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Big taper losers – and winners – in emerging markets

Talking Numbers

Brazil, Indonesia, Turkey, India, and South Africa were all hurt when taper talk started in May. Which ones will continue getting hurt and which ones will rebound? Two strategists give their take.

While the US markets rallied after the Fed announced the taper, should emerging market investors be the ones to worry?

Back in May, emerging markets around the world took a hit after Federal Reserve Bank Chairman Ben Bernanke told the US congress a taper could be on its way for its $85 billion monthly bond-buying stimulus program known as "quantitative easing" ("QE"). That triggered massive bond-selling as investors feared the loss of the market's biggest bond-buyer, the Fed.

Since lower bond prices mean higher yields, money began fleeing the emerging markets in May for now higher-yielding US dollars and bonds. In the month following Bernanke's May 22 congressional testimony, the iShares MSCI Emerging Markets ETF (the EEM) dropped 15%.

(Read: Dollar slips in thin trade, but Fed taper offers support)

CNBC contributor Andrew Busch, editor and publisher of The Busch Update, thinks emerging markets will continue to underperform.

"What the FT calls the 'Fragile Five' – Brazil, Indonesia, Turkey, India, and South Africa – got hurt really badly," says Busch of the emerging markets selloff since May. "As a matter of fact, those currencies in those countries, after the Fed announced this week of their taper, those currencies – specifically, Turkey – have been getting hurt."

Country Index Since 5/21 Since 12/17 Currency Versus USD since 5/21 Versus USD since 12/17
India Sensex 4.02% 0.84% INR -10.88% 0.58%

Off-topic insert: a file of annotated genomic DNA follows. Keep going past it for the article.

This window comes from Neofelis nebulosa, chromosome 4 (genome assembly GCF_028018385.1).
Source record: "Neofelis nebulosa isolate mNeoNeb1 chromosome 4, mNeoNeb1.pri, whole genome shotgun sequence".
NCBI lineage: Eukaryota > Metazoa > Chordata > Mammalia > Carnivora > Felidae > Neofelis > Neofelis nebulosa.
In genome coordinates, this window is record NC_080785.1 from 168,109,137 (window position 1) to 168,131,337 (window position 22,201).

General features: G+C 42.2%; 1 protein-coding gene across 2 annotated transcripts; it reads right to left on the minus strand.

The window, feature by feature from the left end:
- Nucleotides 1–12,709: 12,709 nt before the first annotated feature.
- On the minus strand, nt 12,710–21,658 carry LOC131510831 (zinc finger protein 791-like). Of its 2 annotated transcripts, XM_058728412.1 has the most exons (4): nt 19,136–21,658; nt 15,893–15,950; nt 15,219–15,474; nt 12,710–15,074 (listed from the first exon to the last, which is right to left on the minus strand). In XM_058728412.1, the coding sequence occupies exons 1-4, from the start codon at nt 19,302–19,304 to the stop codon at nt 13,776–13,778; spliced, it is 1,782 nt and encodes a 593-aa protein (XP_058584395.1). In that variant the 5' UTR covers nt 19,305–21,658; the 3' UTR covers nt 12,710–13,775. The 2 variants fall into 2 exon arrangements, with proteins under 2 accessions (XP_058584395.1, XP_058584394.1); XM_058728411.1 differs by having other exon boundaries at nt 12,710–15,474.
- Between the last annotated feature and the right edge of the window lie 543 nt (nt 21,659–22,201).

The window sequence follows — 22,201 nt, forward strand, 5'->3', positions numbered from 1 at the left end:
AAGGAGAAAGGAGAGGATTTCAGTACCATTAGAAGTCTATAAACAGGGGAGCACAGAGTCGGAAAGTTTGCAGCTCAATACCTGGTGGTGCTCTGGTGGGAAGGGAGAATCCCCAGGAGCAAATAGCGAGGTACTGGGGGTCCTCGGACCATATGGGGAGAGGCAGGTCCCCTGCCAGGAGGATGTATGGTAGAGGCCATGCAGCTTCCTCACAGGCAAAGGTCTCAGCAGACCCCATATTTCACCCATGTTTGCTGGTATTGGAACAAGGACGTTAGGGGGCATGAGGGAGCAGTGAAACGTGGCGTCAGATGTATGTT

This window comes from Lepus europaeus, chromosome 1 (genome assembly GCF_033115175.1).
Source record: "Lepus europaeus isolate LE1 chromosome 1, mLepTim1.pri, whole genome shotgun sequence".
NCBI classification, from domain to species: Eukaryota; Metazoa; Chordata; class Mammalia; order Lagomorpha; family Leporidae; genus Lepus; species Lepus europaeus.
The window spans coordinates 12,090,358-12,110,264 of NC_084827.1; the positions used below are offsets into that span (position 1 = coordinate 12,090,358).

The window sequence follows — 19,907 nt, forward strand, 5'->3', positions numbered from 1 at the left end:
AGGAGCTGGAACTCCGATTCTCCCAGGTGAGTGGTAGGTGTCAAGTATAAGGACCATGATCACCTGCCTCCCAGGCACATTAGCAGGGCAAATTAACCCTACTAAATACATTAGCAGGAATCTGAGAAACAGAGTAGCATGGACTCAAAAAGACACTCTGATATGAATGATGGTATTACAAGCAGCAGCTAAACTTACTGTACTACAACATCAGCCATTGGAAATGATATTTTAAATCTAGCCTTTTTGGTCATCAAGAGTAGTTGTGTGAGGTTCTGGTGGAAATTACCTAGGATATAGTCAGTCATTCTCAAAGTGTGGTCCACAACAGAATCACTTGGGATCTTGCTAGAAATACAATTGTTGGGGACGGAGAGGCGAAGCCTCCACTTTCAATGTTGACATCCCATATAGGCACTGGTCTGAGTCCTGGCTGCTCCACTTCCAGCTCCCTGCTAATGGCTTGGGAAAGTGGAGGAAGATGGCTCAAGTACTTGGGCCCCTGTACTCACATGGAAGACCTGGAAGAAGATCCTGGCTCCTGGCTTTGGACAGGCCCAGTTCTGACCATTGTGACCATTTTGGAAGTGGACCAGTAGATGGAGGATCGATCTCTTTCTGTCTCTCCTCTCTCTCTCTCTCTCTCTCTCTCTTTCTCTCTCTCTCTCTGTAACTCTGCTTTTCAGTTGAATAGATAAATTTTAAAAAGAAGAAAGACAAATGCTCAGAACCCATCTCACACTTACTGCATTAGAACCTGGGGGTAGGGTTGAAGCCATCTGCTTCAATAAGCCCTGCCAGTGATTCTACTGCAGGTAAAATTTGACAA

Brazil Bovespa -7.53% 2.46% BRL -14.04% -1.84%
Indonesia Jakarta Composite -18.58% -0.54% IDR -19.91% -0.70%
Turkey ISE National 100 -24.88% -9.48% TRY -11.94% -3.04%
South Africa Dow Jones South Africa -2.48% 3.80% ZAR -8.96% -0.30%

Turkey's problems are compounded by troubled leadership and social issues, says Busch. "If your country is not being managed properly and you've got political strife like they do in Turkey, your currency is going to get beat up and, of course, [your] stock market."

But Turkey isn't the only country with problems, according to Busch. As eyes begin to focus on Brazil next year starting with the World Cup and the Olympics in 2016, Busch sees the attention bringing to light the country's infrastructure problems.

(Read: Asian stocks edge higher; China borrowing costs watched)

Yet there may be one surprising bright spot in emerging markets, according to Jonathan Krinsky, Chief Market Technician at MKM Partners. That country is India.

"They had a lot of pain earlier this year but it's rebounded quite strongly," notes Krinsky. "It's right now back to the levels it saw in 2007 at the highs."

Looking at a long-term chart for the Bombay Sensex index, Krinsy believes a breakout to the upside may be at hand. However, Busch is a little more cautious.

"I think they've got some problems in the future because they have a big election in 2014," says Busch. "They finally have a central bank that understands inflation and they just held off from raising rates. That's helped fueled this equity rally but, in 2014, [there is a] lot of uncertainty there."

To see the rest of Busch's fundamental analysis and Krinsky's charts on India, watch the video above.

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